Levels of AR-V7 in metastatic castration-resistant prostate cancer patients could guide physicians to treat with either taxanes or enzalutamide/abiraterone.
In men with metastatic castration-resistant prostate cancer (mCRPC), the presence of androgen receptor V7 (AR-V7) in circulating tumor cells did not significantly affect response to treatment with taxane therapy, according to the results of a small prospective study (Abstract 138) presented at a press conference held in advance of the 2015 ASCO Genitourinary Cancers Symposium.
In fact, researchers led by Emmanuel Antonarakis, MD, assistant professor of oncology and urology at the Sidney Kimmel Comprehensive Cancer Center at Johns Hopkins University, found that men who had AR-V7 detected in circulating tumor cells (AR-V7–positive) may retain their sensitivity to taxane-based treatment.
An earlier study by Antonarakis and colleagues found that AR-V7–positive mCRPC patients treated with either enzalutamide or abiraterone fared worse than AR-V7–negative patients.
AR-V7 is a truncated form of the androgen receptor that is detected in about one-third of patients with CRPC. AR-V7 lacks the ligand-binding domain of the androgen receptor, the target of enzalutamide and abiraterone.
“AR-V7 may potentially serve as a treatment selection marker in men with mCRPC seeking therapy with either taxanes or enzalutamide/abiraterone,” Antonarakis said. “Before the data are clinically actionable, we need to prospectively validate these findings in at least one multi-setting clinical trial.”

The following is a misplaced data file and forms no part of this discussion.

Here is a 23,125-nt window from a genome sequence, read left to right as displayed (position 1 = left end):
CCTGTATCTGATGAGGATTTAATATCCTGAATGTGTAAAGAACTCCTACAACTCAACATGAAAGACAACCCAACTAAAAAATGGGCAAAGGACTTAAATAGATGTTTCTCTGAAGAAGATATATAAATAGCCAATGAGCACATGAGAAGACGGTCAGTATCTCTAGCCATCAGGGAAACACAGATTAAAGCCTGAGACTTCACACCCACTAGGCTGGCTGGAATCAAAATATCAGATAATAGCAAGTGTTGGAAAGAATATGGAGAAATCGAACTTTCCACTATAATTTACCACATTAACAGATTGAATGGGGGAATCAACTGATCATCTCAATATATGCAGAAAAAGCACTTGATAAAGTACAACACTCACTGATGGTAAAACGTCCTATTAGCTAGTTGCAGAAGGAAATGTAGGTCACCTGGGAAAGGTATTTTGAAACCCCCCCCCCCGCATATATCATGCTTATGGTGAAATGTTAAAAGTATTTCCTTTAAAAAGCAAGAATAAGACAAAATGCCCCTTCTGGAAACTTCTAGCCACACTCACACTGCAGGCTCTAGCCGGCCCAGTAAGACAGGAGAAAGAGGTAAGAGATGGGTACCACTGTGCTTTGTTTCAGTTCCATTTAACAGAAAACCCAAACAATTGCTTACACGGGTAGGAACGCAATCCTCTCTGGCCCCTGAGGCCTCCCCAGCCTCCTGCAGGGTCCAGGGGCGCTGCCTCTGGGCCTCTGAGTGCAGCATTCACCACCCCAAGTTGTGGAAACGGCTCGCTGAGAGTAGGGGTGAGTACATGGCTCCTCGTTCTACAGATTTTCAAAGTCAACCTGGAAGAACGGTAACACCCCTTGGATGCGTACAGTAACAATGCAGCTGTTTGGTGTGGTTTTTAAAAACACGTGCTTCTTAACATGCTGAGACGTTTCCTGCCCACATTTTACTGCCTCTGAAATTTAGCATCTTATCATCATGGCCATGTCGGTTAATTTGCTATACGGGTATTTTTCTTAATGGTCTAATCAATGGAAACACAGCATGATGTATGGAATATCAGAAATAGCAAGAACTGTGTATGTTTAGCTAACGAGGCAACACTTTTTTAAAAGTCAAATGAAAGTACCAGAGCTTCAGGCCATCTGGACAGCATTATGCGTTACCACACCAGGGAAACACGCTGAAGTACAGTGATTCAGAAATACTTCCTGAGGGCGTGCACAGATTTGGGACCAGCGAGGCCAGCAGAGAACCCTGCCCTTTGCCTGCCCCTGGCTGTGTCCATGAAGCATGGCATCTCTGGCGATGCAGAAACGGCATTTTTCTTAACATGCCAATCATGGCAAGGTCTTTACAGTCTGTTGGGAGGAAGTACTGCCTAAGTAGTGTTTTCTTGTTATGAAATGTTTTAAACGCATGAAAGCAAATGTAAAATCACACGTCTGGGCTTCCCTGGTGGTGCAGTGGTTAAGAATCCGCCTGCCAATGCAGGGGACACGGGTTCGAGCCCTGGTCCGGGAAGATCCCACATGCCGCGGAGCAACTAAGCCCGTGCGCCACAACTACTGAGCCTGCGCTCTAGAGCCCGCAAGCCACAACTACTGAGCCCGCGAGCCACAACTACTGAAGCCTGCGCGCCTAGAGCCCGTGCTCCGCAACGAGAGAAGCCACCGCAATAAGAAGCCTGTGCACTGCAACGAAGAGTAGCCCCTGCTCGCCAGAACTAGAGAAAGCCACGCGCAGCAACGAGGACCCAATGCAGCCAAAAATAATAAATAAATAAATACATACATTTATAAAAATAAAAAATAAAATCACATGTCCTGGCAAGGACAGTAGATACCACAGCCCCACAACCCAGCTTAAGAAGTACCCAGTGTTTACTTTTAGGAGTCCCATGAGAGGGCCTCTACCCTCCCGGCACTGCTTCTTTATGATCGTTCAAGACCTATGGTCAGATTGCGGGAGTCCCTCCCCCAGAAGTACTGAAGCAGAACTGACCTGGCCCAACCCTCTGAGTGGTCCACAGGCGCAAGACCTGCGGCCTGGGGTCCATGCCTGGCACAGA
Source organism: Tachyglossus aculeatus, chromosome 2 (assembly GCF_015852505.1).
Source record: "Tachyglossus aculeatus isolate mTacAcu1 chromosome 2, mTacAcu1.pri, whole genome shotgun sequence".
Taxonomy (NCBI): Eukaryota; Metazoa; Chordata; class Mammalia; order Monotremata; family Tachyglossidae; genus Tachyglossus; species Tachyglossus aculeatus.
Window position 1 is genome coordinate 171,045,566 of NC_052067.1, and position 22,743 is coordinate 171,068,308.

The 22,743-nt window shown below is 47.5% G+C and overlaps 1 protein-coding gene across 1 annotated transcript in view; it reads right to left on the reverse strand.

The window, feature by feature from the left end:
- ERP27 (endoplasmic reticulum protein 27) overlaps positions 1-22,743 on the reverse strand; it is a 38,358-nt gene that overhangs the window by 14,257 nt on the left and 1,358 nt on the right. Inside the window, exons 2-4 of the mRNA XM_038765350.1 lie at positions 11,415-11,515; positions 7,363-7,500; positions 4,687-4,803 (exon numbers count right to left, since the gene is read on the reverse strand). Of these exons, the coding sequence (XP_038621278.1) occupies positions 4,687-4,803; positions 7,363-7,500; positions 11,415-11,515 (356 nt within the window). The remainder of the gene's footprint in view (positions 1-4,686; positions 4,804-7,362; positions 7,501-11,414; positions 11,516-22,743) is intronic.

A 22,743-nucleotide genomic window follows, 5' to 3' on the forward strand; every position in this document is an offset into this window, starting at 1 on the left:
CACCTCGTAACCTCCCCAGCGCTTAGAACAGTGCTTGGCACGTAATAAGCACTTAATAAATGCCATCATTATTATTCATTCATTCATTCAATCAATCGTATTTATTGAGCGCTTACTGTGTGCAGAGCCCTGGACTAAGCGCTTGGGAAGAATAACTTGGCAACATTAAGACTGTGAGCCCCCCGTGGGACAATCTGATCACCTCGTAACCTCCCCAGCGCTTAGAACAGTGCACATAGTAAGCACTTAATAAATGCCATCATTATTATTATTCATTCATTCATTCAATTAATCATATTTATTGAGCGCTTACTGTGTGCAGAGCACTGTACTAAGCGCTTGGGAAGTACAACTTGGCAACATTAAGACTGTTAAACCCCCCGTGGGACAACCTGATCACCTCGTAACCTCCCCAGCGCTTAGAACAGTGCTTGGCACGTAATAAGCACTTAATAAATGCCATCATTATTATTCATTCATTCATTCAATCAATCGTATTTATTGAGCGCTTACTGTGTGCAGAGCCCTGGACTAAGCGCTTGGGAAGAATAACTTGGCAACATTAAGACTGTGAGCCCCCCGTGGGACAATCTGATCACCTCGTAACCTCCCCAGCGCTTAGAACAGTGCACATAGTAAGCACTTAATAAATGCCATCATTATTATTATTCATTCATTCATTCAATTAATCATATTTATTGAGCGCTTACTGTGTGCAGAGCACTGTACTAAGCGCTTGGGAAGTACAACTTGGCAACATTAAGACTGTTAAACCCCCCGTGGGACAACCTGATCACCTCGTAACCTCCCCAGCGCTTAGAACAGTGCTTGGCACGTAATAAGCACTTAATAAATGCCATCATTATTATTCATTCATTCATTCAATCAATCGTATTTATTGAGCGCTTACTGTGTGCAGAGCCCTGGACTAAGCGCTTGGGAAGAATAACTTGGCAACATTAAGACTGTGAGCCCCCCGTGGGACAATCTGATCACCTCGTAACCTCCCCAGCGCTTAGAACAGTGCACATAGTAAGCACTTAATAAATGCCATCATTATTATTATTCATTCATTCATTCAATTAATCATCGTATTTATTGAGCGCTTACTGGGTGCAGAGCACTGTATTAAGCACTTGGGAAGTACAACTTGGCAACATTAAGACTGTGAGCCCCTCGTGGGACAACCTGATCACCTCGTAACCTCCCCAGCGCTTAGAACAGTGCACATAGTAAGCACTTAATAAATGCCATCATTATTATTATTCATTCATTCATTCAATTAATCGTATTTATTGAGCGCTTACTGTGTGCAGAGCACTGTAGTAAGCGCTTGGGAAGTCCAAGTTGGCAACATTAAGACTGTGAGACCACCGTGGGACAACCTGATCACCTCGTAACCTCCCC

In this small study, the researchers hypothesized that men who were AR-V7–positive may retain sensitivity to taxanes. To explore this idea they enrolled 37 patients with mCRPC who had been scheduled to start chemotherapy with docetaxel or cabazitaxel, and used a quantitative reverse transcription polymerase chain reaction assay to determine if they were AR-V7–positive (17 patients; 45.9%) or AR-V7–negative.
Data from the analysis showed that AR-V7 status did not seem to affect treatment response in patients treated with taxanes, with similar outcomes seen in AR-V7–positive and AR-V7–negative patients for median prostate-specific antigen (PSA) progression-free survival (4.5 months vs 6.2 months; hazard ratio [HR] = 1.72; P = .32) and median progression-free survival (5.1 months vs 6.9 months; HR = 2.65; P = .11).
The researchers then compared outcomes from this study with that of the 62 patients treated with enzalutamide/abiraterone from their previous study. This analysis showed that men who were AR-V7–positive had better outcomes when treated with taxanes compared with enzalutamide/abiraterone.
“What is notable here is in positive patients there was a 41% PSA response, which should be compared with 0% with AR-V7 patients receiving enzalutamide or abiraterone,” Antonarakis said. Patients who were AR-V7–positive also had longer median PSA progression-free survival and progression-free survival.
In providing an example, Antonarakis said that if a patient is AR-V7–positive, they would have a greater chance of clinical or radiographic progression with enzalutamide or abiraterone compared with a taxane (HR = 0.21). “Meaning that if a patient is AR-V7–positive, the chance of progression on a taxane is approximately 79% lower than if they receive AR-directed therapy,” he said.
Antonarakis noted that there is no commercially available assay for AR-V7 at this time.